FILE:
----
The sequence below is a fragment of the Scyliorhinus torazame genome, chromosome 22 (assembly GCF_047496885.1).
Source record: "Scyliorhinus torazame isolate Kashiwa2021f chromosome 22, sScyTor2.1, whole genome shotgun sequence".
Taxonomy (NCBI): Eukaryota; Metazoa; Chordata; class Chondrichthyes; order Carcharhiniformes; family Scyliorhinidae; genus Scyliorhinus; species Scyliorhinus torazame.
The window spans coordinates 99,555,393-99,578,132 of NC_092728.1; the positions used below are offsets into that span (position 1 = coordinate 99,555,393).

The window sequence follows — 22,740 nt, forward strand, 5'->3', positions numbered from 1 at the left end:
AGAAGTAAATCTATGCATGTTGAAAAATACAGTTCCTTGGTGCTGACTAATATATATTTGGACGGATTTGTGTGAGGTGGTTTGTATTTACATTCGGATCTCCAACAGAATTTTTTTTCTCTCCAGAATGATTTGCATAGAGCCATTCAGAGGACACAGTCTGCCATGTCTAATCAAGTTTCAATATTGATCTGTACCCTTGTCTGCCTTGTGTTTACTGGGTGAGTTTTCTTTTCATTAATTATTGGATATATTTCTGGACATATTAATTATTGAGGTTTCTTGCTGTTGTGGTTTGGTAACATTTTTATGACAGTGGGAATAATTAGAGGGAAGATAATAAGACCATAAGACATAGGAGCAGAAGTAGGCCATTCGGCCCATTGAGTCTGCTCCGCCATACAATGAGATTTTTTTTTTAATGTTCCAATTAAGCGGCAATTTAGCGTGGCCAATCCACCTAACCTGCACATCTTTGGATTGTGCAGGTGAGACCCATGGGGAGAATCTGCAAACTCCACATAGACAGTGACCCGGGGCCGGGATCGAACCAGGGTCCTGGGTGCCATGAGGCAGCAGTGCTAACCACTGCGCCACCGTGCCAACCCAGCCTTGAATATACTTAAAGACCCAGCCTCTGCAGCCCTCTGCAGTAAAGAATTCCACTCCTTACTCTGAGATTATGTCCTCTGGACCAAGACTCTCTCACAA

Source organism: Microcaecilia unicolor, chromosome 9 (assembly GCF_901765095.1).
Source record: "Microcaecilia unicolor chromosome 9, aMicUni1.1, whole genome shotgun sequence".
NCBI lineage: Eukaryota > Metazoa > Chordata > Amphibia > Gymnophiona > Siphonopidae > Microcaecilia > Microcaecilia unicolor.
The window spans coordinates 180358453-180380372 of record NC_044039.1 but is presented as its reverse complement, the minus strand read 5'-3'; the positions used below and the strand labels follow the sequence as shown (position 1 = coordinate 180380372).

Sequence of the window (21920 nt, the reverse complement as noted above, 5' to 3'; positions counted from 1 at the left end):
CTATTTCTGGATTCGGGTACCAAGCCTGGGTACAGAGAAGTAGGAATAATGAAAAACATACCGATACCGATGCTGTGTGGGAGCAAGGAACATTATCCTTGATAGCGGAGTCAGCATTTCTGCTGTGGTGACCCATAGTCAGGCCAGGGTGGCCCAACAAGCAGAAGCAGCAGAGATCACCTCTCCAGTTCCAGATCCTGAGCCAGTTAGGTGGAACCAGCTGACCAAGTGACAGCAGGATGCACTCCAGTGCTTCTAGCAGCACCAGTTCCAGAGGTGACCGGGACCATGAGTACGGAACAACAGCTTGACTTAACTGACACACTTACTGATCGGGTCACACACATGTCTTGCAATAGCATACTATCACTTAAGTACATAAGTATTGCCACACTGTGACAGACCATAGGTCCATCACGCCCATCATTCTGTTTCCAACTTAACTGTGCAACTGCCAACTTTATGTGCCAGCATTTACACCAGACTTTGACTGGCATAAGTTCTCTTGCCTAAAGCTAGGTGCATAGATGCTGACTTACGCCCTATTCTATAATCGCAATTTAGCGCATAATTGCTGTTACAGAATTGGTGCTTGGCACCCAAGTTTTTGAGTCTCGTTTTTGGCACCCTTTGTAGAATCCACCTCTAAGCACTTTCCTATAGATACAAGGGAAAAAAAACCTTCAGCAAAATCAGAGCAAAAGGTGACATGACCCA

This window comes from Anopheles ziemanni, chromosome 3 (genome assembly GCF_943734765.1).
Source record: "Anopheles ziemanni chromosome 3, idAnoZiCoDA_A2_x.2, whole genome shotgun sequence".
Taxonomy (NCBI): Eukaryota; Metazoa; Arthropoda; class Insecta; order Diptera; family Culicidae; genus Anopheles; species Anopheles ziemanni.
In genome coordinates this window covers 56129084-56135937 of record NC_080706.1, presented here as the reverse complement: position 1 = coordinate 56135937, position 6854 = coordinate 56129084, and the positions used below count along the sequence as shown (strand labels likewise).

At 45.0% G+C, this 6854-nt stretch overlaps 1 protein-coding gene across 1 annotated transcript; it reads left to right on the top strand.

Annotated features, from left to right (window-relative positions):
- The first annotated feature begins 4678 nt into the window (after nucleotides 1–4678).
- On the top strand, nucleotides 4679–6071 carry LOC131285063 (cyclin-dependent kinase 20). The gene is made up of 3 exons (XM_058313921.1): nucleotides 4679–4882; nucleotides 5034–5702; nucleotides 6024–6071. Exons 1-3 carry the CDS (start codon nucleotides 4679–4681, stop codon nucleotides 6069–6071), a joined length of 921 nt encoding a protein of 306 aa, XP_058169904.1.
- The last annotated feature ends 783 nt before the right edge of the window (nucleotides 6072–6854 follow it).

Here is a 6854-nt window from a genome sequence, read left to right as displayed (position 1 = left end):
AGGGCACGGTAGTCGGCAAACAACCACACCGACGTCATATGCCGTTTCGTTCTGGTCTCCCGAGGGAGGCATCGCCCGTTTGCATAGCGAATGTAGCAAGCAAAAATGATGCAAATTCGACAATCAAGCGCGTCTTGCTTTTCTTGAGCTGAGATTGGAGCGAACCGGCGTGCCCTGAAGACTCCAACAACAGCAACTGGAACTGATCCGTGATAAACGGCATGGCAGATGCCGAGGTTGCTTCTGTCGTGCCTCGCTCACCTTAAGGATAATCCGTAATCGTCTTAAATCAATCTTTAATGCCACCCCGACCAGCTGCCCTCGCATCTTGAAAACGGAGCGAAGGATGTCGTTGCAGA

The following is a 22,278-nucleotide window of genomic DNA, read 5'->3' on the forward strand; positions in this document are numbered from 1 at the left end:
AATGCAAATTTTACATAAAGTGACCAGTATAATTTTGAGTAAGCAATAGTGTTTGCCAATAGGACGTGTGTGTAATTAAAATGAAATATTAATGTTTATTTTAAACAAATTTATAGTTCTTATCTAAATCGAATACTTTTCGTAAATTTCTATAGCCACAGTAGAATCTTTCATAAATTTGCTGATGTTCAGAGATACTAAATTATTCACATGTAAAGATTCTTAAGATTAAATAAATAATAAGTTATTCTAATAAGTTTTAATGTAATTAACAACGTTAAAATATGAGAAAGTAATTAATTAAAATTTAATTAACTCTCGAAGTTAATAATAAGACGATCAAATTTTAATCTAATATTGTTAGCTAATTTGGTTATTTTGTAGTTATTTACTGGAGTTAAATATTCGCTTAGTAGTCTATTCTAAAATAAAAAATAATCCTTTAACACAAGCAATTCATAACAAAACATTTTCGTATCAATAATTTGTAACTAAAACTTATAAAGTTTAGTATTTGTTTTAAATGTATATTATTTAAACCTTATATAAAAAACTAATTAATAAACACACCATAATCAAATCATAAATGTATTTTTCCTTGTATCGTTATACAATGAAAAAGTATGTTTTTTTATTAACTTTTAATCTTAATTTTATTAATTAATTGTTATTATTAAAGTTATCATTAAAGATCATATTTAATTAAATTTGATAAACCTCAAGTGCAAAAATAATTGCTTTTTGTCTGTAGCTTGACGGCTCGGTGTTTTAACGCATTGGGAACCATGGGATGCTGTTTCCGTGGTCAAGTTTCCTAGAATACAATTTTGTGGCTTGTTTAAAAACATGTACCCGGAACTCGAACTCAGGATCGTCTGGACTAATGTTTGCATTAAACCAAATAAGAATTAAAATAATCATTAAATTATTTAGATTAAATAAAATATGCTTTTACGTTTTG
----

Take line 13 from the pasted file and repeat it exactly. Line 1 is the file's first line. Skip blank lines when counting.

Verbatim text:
This window comes from Anopheles ziemanni, chromosome 3 (genome assembly GCF_943734765.1).